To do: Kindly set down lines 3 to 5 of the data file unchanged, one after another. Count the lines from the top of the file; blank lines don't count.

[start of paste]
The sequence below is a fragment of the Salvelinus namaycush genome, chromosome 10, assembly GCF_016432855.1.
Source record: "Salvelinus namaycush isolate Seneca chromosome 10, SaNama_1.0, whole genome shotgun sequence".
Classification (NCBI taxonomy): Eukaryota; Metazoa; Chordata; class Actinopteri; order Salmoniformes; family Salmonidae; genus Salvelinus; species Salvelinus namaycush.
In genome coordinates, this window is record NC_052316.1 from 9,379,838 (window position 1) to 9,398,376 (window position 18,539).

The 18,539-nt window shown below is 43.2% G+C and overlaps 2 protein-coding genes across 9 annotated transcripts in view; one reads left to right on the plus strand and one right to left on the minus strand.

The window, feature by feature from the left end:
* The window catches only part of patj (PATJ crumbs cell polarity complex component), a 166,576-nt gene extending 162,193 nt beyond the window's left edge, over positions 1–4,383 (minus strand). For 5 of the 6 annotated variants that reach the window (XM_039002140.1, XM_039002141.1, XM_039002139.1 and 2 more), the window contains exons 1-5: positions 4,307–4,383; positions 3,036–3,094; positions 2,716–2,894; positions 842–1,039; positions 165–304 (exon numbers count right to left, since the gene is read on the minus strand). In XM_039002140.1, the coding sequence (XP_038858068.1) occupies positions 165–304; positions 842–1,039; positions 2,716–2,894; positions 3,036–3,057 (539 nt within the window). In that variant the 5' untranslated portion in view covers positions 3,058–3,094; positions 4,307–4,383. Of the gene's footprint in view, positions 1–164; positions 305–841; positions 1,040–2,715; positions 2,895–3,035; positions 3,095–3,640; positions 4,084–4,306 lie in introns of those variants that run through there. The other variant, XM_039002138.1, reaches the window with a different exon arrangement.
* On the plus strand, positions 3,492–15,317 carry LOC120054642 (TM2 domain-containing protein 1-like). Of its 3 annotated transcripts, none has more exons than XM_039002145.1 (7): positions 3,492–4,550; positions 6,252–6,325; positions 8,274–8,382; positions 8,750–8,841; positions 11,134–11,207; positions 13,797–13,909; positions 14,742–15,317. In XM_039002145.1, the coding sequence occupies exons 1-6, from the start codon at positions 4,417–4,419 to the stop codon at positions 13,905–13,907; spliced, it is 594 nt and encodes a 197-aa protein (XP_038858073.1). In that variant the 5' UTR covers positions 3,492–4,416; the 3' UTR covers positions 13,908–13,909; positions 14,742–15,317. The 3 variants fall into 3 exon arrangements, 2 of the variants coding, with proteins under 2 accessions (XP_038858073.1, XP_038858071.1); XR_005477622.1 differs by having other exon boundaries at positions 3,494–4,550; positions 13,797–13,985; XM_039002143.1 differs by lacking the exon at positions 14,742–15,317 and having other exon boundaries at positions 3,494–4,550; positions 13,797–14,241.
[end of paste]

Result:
Classification (NCBI taxonomy): Eukaryota; Metazoa; Chordata; class Actinopteri; order Salmoniformes; family Salmonidae; genus Salvelinus; species Salvelinus namaycush.
In genome coordinates, this window is record NC_052316.1 from 9,379,838 (window position 1) to 9,398,376 (window position 18,539).

The 18,539-nt window shown below is 43.2% G+C and overlaps 2 protein-coding genes across 9 annotated transcripts in view; one reads left to right on the plus strand and one right to left on the minus strand.